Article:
I shoot both commercial advertisement images & sporting events. These are different on a number of levels & yet the lessons learned in sports event photography can bring benefits to the commissioned non-event commercial work that I do for brands.

There are many things to be said about sport event photography work but what follows are some of the main points where consistency & a low image attrition rate are some of the key aims to make sure you deliver the goods for an event organiser who has hired you.

It’s not too difficult to shoot half a dozen decent images during an event and then post those on social media to a chorus of Facebook likes but to shoot large volumes of high quality useable images in different settings with a narrative that goes beyond eye catching aesthetics and in a wide variety of compositions – that is a different standard.

The sports event photographers that I admire can consistently reach that standard and it’s one I continually strive for. When you look at the 30-50 images that they post after an event, at least 90% are of a high standard. You never see just a few eye catching images & the rest below par. Those that cut their teeth in event photography who are genuinely good, will often go on to other commercial work outside event photography. The others remain in event photography.

The ability to get the shot in all kinds of settings when it counts and under pressure is valuable and one that brings benefits to commissioned commercial work for brands.


Zegama 2018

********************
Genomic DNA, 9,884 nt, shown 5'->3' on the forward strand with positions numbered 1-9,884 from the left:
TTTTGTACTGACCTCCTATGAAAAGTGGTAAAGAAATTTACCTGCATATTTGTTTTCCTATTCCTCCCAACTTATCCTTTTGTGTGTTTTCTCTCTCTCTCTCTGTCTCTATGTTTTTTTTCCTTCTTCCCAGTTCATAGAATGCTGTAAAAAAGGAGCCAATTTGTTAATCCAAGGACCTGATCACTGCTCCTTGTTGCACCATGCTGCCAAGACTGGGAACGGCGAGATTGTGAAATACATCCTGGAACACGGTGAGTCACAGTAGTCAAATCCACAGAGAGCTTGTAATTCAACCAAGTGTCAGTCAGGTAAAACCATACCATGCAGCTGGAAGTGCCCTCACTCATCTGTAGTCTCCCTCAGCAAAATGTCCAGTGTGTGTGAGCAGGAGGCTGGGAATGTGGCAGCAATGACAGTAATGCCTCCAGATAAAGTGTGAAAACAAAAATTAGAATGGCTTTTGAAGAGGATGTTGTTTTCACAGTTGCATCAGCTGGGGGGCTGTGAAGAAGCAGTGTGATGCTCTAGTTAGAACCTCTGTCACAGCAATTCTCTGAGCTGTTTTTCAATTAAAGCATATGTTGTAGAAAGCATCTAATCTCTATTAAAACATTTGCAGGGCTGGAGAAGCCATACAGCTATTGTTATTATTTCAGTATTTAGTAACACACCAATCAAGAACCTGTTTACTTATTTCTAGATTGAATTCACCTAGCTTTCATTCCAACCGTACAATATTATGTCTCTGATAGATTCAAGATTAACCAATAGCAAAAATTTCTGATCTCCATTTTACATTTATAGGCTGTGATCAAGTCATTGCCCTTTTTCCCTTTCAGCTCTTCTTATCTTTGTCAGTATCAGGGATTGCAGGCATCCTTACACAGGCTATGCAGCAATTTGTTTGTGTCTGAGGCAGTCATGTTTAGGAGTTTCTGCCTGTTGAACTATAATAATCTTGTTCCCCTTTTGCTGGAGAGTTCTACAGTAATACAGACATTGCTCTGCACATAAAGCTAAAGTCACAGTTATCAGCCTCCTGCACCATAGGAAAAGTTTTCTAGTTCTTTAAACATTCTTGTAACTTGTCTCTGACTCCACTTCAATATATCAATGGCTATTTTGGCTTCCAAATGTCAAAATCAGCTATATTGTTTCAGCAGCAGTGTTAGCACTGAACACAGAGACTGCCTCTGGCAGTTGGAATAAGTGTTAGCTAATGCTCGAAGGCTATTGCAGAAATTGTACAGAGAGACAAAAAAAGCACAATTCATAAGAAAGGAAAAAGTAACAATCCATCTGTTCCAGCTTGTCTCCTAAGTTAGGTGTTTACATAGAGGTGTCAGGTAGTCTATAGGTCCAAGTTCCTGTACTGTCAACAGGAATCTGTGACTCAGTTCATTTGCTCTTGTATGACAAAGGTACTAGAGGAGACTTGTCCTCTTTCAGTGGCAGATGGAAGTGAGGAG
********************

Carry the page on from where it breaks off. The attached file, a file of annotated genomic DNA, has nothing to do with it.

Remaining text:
I am often asked for advice on shooting events but as someone who is always learning, I don’t feel so bold and so what follows below is some condensed advice in the format of SEVEN TOP TIPS that are a blend of what others have given to me and that I have learnt myself over the past few years and I am happy to share as they have been invaluable and contain standards that I strive for:

  1. At least 90% of your total images should be high quality If you are just shooting a handful of good quality event images and there’s a big gap between them & the rest of your images, then something isn’t right. Are you a ‘spray and pray’ kind of shooter where you hope that somewhere in the mass load of images you shot at 10 frames per second has the ‘money shot’? Or are you deliberately shooting with a pre visualised shot in mind? Consider your method as this will have an impact upon your attrition and outcome.
  2. Get it right in camera – if you’re editing your images to death [shadows & highlights because you haven’t exposed properly] and you haven’t got it right in camera then your workflow is inefficient & your skills need working on. Viewers of images might not be Photoshop experts but they can tell from skin & vegetation as well as cloud definitions when the use of editing software has been too generous. Other pro photographers can definitely tell when you haven;t got it right in camera & are compensating through overuse of editing. This is why I enjoy the buzz of shooting ‘live images’ from courses because it is ‘naked photography’ & your work is going straight out there without the time back at your computer to edit and deal with your shortcomings. One give away sign with this is when photographers consistently don’t release event images for quite a few days after a race. Sometimes there are good reasons [client preference] but when the released images are touched up and take a while to get out there then the question about reliance on editing hangs overhead.
  3. Be able to shoot in all kinds of conditions. From rain, low visibility to direct harsh sunlight, be able to shoot in all conditions. We can’t choose the weather so need to be able to shoot in anything. If the weather is miserable and it’s grey and raining then it’s time to  BE CREATIVE [we are ‘creatives’ after all]. That’s what we’re paid for. Don’t blame the weather. Shoot good creative images and make it work for us.